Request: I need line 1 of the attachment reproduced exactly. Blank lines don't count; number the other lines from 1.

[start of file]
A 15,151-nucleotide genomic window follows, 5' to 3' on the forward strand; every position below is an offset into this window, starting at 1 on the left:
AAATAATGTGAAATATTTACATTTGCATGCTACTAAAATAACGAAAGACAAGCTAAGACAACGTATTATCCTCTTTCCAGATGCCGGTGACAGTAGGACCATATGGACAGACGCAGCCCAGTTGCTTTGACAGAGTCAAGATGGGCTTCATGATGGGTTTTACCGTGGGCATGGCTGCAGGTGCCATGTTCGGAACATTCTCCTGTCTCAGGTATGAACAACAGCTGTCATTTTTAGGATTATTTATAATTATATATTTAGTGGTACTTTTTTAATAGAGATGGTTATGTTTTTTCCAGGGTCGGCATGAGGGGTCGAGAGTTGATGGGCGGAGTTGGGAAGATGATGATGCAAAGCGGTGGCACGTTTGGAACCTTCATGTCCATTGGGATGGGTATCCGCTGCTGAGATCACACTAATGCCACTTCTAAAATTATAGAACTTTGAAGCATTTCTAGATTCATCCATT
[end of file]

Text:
A 15,151-nucleotide genomic window follows, 5' to 3' on the forward strand; every position below is an offset into this window, starting at 1 on the left: